Other than the wind, it was completely silent. I have noticed that after trips like this, when I get back to civilization, everything is so loud. I like the quiet of the mountains better. The next morning the wind was blowing, but not as bad. Another hot cup of coffee and a warm breakfast got my fire stoked. Got the bag packed and I was off. I decided to hike all the way to the most northwest point of the unit and then work my way back, glassing along the way. The day was crisp and I would see sheep sign here and there, but it was all old. Where were they?

The dreaded wind decided it was going to blow again and, by about noon, I was in the thick of the same 40 mph gale from the day before. I finally got on the downwind side of a lone tree and glassed. Hour one, nothing. Hour two, nothing. No. Wait. What’s that? SHEEP! Actually, four sheep. All rams. I could tell they were nervous, though. This wind had them at attention. They were 300 yards away and I had a 35 – 40mph crosswind. There is no way I could make that shot. Wasn’t even going to try. I watched them as they worked around the ridge. Maybe if they walked out of sight, I could hustle over and get a shot where the wind wasn’t such a factor. Remember at the beginning when I said everything is bigger and steeper that it seems? Yeah, an hour later I reached where I first spotted them. I slowly worked around to where they had gone. No sign of them. They were gone from my life. I headed back to camp, hoping for a new day tomorrow.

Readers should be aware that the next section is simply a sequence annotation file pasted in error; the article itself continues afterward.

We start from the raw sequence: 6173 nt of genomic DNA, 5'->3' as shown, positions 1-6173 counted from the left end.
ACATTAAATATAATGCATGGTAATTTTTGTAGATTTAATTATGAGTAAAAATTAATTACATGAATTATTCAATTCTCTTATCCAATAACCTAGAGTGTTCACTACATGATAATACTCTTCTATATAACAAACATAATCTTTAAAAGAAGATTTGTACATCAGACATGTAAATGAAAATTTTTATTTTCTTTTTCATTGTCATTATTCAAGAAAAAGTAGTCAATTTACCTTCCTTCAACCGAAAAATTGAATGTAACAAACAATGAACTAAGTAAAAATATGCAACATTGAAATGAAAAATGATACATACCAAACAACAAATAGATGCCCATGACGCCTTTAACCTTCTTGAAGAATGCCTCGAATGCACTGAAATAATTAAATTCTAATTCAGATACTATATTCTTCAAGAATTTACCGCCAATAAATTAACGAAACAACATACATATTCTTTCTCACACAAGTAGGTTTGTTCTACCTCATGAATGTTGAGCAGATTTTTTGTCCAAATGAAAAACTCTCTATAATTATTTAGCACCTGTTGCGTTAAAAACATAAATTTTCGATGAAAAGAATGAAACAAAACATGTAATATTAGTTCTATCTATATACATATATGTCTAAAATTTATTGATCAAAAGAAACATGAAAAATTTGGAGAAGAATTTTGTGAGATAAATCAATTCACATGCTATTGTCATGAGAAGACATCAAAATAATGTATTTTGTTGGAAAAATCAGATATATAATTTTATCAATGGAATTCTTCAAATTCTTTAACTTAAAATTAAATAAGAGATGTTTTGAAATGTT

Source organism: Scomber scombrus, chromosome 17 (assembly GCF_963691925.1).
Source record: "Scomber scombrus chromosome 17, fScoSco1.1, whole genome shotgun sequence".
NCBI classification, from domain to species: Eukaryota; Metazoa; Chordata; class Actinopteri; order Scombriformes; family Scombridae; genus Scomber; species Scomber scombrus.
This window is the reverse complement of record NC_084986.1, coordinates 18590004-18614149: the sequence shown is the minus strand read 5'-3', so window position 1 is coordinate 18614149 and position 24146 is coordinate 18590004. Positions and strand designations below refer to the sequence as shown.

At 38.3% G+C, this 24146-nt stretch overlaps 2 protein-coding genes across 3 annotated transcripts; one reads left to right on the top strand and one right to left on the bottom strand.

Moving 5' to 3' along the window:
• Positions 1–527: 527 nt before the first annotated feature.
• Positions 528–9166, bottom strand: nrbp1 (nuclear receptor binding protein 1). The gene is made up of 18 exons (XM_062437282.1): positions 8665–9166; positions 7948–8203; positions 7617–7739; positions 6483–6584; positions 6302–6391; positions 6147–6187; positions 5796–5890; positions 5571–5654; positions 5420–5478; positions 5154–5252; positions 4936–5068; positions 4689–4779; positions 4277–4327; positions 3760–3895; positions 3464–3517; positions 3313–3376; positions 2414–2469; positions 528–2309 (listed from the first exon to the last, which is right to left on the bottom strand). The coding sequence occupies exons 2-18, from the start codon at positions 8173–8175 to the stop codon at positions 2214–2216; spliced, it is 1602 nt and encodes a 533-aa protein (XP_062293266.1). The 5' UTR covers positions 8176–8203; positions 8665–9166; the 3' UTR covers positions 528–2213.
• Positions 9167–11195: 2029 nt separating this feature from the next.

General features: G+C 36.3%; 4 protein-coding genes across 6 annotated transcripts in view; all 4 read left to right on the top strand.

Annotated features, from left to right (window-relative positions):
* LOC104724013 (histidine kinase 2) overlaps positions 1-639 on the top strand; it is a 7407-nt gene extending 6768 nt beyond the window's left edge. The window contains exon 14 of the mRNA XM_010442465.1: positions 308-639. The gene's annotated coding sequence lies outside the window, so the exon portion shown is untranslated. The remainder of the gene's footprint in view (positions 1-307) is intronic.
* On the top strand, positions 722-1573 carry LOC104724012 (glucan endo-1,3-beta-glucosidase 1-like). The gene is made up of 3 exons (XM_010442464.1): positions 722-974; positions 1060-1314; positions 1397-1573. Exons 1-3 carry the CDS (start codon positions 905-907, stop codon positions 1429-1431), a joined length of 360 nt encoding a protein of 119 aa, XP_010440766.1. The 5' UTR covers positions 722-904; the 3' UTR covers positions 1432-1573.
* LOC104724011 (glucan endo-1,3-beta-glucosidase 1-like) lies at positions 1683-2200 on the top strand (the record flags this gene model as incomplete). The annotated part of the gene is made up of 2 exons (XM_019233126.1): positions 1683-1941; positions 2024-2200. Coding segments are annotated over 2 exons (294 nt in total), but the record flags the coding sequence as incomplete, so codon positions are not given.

I got back to my tent and out of the wind. I was a little discouraged. Was I going to be able to do this by myself? I started questioning my abilities. Then my phone buzzed. I had a signal? It was Jordan. He could meet me a day early. I texted back, “See you tomorrow night.” I figured I would glass this spot one more day until about 2 p.m. and then hit the road to meet up with Jordan. It would be nice to have some company. I was getting lonely.

Day three brought more of the same: wind, wind and more wind. It made it hard to concentrate. The day was mostly a blur, but, to be honest, I was excited to go back and hunt with Jordan in the spot where all this began. Packing up and hiking out wasn’t too bad. I knew I would be seeing my friend and some great scenery. I met up with Jordan that night and we headed out to a camp spot. The night was spent near the camp fire catching up, telling stories, laughing and talking about the hunt the next day. I always enjoy that time. Catching up with friends over a campfire is something special. Staring at the fire, telling stories, just being there in the moment. The frenzy of modern life seems to drift away with the rising smoke.